Changes to application processing - Australian Embassy Seoul

A special note for our clients and education agent partners in Seoul: The Australian Embassy in Seoul has now closed their visa application 'drop-box', something which had been a fixture in the Australian Embassy. However, the Embassy will continue to process certain applications although these will now need to posted or provided directly to counter staff. For help with any applications, please feel free to contact us at GA Consulting Co. Ltd visa@gamigration.com  






Changes to Australia's Significant Investor Program

Matthew Halliday MARN 0701626

Significant Investor Program Changes

A major change has been announced under the significant investor pathway requiring potential investors to now invest more of their funds in emerging and venture companies. From July 1 onwards, applicants will be required to invest at least AUD5 million over four years in the following proportions:

  • At least AUD500,000 in venture capital and growth private equity funds which invest in start-ups and small private companies.
  • At least AUD1.5 million in approved managed funds investing in emerging companies listed on the Australian Stock Exchange.
  • A ‘balancing investment’ of at least AUD3 million in managed funds that may invest in a range of assets, including ASX-listed companies, Australian corporate bonds or notes, annuities and commercial real estate.

Please note that direct investment in residential real estate will continue to be prohibited and indirect investment in residential property through managed funds will now be strictly limited. With that said, applicants who wish to invest additional funds in property separate from the 5 million needing to be investing in comply investments will still be able to as long as they comply with Australia foreign investment laws.

Finally, investments must not be used as security or collateral for a loan. This closes a loop hole that was previously being exploited by some fund manages to allow investors to invest back into real estate through using the equity on their investments.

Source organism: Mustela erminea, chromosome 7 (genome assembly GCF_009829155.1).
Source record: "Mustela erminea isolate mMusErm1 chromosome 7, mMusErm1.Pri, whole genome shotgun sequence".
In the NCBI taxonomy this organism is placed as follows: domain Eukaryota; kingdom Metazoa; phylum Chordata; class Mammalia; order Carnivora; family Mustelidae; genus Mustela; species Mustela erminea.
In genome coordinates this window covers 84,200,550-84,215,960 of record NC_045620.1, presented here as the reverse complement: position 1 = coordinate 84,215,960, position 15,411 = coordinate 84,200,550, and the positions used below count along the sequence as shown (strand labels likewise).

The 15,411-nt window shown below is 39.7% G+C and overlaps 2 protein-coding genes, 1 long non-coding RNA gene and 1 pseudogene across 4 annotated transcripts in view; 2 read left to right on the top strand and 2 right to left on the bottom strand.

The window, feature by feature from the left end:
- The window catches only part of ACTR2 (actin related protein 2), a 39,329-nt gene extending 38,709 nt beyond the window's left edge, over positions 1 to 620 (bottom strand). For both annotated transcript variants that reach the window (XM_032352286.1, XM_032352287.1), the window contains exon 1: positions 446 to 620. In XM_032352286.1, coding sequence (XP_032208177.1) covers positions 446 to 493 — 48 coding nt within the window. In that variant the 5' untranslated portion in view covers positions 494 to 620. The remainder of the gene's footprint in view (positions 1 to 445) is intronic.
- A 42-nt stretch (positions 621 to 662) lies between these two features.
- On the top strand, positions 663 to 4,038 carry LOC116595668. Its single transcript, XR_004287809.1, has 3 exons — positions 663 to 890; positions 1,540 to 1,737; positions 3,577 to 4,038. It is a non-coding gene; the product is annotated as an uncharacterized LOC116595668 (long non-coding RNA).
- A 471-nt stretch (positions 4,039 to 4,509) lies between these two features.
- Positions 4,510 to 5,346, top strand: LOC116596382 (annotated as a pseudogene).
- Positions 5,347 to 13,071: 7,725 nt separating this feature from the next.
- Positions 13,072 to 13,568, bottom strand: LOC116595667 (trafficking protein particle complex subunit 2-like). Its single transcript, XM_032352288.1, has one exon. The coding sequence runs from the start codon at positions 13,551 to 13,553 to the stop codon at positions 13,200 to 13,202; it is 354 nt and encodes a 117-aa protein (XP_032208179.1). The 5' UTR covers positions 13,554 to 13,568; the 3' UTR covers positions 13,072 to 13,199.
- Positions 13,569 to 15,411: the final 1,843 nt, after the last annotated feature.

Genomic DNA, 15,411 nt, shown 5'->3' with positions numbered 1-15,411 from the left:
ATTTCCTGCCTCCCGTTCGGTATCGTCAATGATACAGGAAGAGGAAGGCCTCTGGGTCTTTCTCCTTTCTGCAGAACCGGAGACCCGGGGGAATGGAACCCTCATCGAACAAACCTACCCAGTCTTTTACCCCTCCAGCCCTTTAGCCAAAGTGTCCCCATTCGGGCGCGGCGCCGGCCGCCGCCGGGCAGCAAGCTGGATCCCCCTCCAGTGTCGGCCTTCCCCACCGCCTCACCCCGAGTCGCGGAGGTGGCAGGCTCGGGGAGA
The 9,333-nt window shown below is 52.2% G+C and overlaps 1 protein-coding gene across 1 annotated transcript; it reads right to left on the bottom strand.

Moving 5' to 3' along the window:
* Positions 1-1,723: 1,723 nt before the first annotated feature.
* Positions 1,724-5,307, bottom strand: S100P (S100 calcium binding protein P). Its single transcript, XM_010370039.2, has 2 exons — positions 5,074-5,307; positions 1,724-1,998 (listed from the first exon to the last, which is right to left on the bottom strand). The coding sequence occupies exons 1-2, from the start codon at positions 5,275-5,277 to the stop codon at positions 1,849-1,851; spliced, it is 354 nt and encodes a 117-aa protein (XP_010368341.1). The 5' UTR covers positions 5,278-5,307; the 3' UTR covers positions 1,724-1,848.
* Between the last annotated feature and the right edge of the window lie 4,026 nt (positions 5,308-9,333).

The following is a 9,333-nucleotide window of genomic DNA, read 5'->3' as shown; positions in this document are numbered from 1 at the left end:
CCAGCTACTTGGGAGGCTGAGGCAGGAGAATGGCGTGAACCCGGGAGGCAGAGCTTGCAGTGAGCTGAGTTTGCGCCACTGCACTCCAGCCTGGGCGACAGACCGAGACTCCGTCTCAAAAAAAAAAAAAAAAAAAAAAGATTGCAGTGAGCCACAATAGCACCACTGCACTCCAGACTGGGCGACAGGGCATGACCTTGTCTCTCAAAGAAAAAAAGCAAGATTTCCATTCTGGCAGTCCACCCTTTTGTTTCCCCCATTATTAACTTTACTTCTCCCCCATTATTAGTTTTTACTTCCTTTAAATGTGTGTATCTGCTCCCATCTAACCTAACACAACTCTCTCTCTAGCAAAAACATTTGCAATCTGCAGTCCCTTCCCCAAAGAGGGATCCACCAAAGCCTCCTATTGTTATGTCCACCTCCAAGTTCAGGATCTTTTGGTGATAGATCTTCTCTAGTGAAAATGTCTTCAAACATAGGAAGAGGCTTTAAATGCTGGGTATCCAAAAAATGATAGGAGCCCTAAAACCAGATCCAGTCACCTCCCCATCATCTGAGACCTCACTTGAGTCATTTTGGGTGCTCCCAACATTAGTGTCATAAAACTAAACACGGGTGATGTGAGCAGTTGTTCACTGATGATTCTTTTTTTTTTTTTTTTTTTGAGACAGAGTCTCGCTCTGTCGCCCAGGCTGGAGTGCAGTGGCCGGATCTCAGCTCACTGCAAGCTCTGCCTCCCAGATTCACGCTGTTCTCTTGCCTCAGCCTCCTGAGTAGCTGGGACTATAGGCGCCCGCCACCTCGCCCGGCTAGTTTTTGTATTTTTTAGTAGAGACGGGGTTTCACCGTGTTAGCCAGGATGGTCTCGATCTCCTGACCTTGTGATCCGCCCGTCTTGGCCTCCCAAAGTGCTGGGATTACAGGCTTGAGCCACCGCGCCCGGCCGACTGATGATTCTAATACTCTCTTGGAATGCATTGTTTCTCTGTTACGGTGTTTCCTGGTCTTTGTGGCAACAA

Premium Investor Visa Introduction

The Australian immigration department has also introduced the new 'Premium Investor Visa' for people with a cool 15 million to invest into Australian investments or philanthropic activities. The main advantage of this visa is that permanent residence can be obtained in as little as 12 months. This compares very favourably with the Significant Investor Pathway, under which applicants will only be entitled to a visa after maintaining their visa for a period of 4 years. Being a premium visa option, this visa will only be given to select applicants suggested by Austrade (the Australian Trade Commission). 

As both of these visas are of a complex nature, we strongly suggest that potential migrants appoint an experience and registered migration professional to assist them in managing the visa process and the various other professionals that will likely be required as part of the process.

Contact us

GA Consulting's team of Immigration professionals can assist in dealing with any and all changes to the Australian migration law. If you need any help to navigate through the legislation and policy, please do not hesitate to contact us.

Matthew Halliday
MARN 0701626
+82 02 2058 1119






Significant Investor Visa Suspended

Matthew Halliday MARN 0701626 

The significant investor visa program (SIV) is to be suspended on 24 April 2015 before reopening on 1 July 2015 under revised requirements.

The government proposes to direct a significant portion of the SIV applicantsfunds into assets it deems of higher economic value however these are also likely to increase risk to investors. It is expected that the changes will contain a mandatory $1 million investment in Venture Capital Funds and around 1.5 million in Small and Micro Cap Companies. The remainder will however be able to be placed into managed funds. The Premium Investor Visa program however will have no limits on complying investments with the exception of investments in residential real estate or loan back arrangements.